Yet, can I really call myself an archaeologist these days? If I break down my day to day activities, archaeology is frequently thin on the ground. In my lecturing capacity, I focus a lot on cultural heritage, with an emphasis on museum management more than anything. In the last two weeks, I have also (for financial reasons) worked as a ‘food demonstrator’ (whatever that is) and pursued my artistic ambitions, selling several paintings at a craft fair. As far as November goes, archaeology has probably been at the very back of my mind.
That being said, I hold two degrees in archaeology, have practised my craft in the field for the better part of two decades, contributed to internationally regarded fieldwork projects, yet done my time in the trenches of contract archaeology as well. I’ve enjoyed the relative archaeological limelight of working on excavations in the Paviland Cave, and unearthed a megalith in Avebury, yet I’ve stood out in the rain for a week watching a JCB slug away at the ground where there might have been a medieval ditch, but where ultimately there was nothing. For some though, this wealth of experience is simply not enough, so why not?
Archaeology has long been a contentious field of employment, or interaction perhaps in this regard. We, and yes, I do count myself in this archaeological community, are tremendously possessive of our field. We are always looking to encourage participation, but frequently hesitant to allow the title of ‘archaeologist’ to be too liberally distributed. No doubt most archaeologists, however valid that title might be appropriated, have at some point looked on another calling themselves an ‘archaeologist’ and been immediately dismissive of their claims. That person does not have a degree in archaeology, or does not have enough degrees in archaeology, or has the degrees, but does not have the experience I do, or they have the experience, but not enough of it, or they have more experience than me, but not in the right kind of archaeology... So it goes on.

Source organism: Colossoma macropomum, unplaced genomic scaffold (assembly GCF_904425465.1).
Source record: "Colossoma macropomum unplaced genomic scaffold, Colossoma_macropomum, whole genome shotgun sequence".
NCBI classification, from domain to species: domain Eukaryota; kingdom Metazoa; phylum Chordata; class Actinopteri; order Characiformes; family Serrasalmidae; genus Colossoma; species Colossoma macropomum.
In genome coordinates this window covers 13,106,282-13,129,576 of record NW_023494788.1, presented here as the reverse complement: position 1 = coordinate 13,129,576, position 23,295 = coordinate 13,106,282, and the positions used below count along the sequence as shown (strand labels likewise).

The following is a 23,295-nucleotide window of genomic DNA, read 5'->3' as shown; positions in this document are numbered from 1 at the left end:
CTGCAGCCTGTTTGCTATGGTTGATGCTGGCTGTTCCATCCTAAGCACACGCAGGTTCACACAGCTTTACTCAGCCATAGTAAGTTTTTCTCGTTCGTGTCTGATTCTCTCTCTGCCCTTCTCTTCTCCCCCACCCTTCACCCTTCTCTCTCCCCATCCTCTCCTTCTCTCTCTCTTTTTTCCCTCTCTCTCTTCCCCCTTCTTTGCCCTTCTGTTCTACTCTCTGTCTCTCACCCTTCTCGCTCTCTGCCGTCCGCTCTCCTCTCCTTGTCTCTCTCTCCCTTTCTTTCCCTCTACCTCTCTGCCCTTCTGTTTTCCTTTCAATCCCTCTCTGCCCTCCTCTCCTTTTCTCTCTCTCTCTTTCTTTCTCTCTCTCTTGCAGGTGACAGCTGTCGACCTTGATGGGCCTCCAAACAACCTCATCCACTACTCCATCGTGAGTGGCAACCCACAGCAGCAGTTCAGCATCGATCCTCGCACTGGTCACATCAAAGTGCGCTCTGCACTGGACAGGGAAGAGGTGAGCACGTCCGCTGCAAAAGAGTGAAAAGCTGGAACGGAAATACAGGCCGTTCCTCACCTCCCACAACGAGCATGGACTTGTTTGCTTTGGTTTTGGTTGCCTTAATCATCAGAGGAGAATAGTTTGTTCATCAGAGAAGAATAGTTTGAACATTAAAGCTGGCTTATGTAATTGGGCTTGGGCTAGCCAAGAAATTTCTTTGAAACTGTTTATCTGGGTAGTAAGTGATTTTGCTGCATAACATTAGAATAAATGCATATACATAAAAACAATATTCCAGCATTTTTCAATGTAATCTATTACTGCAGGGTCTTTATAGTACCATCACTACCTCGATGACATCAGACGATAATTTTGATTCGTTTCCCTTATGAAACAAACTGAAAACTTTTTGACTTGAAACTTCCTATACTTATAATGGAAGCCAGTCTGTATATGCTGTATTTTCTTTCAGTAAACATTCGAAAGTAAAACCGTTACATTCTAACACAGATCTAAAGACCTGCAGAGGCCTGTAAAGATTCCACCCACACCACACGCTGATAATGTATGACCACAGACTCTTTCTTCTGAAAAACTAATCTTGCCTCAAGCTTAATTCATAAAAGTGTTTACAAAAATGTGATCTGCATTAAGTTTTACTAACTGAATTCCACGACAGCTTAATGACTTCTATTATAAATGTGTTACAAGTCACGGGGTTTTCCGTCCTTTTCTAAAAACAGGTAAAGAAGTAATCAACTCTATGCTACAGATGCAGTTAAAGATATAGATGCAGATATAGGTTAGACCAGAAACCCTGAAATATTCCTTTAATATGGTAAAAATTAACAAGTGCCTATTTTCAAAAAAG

You can sympathise with many in these debates. For those in the world of contract archaeology, you have a community that is overworked, for relatively limited pay, working in challenging conditions, frequently in scattered locations. It’s hard, uncertain and an unforgiving experience. But is it an experience any more or less valid than those enjoyed by those who venture into the field during the summer months?
In 2014, I directed two archaeological excavations, one in the summer, one in the winter. As rains lashed in, few could accuse me of shirking my fieldwork responsibilities in less welcoming weather. Yet, that is the very accusation I have faced from a contract archaeologist, who dismissed my status as an archaeologist, because I tended to do more fieldwork in the summer than the winter, no joke. Truth be told, I very nearly died while conducting a standing archaeology buildings survey in the middle of autumn, when a storm lifted a complete roof slate, dropping it and shattering inches away from my unprotected spine. If it’s challenging working conditions which validate the archaeologist, I’m one of the most archaeological archaeologists out there.
What those in academia do have is far more limelight than those in other sectors of archaeological engagement. There can be no doubt that those in the contract sector are among the hardest working, yet undervalued contributors to archaeology in the United Kingdom today, and that has been the situation for some time. That being said, lashing out at those who are not working in those conditions, is not going to secure any sense of sympathy, or validate their status as archaeologist over anyone else, indeed, it probably does quite the opposite.
One of the joys of archaeology is its versatility. It attracts and employs such a diverse range of individuals, and creates a myriad of jobs and responsibilities, that one completely valid archaeologist, will be unrecognisable from the next. That tensions and jealousy exists is frustrating. At a time when a Tory government is doing its best to marginalise our field, and archaeology courses struggle across the country, this is really the time to be drawing together, not pulling apart.
So, I am an archaeologist, and proud. I fully acknowledge there are people working hard in archaeology around the country, and the world, who are lucky enough to get to do it more often than I do. But they are not any more or less an archaeologist than myself, they simply are, as I am, archaeologists. Perhaps we would do well as a community, to worry less about competing over who owns the title, or does the most hours in the field to earn their status, and concentrate a little more on celebrating our collective efforts. We do far more damage to our field by giving into petty bickering over who is more of an archaeologist than anyone else. Let’s use those trowels for what they were intended, and excavate, rather than trying to poke each other’s eyes out! Ours is a field on the fringes, and at a time when the sector is being pressurised from all directions, it is a field which needs unity and harmony more than it does yet another shouting match.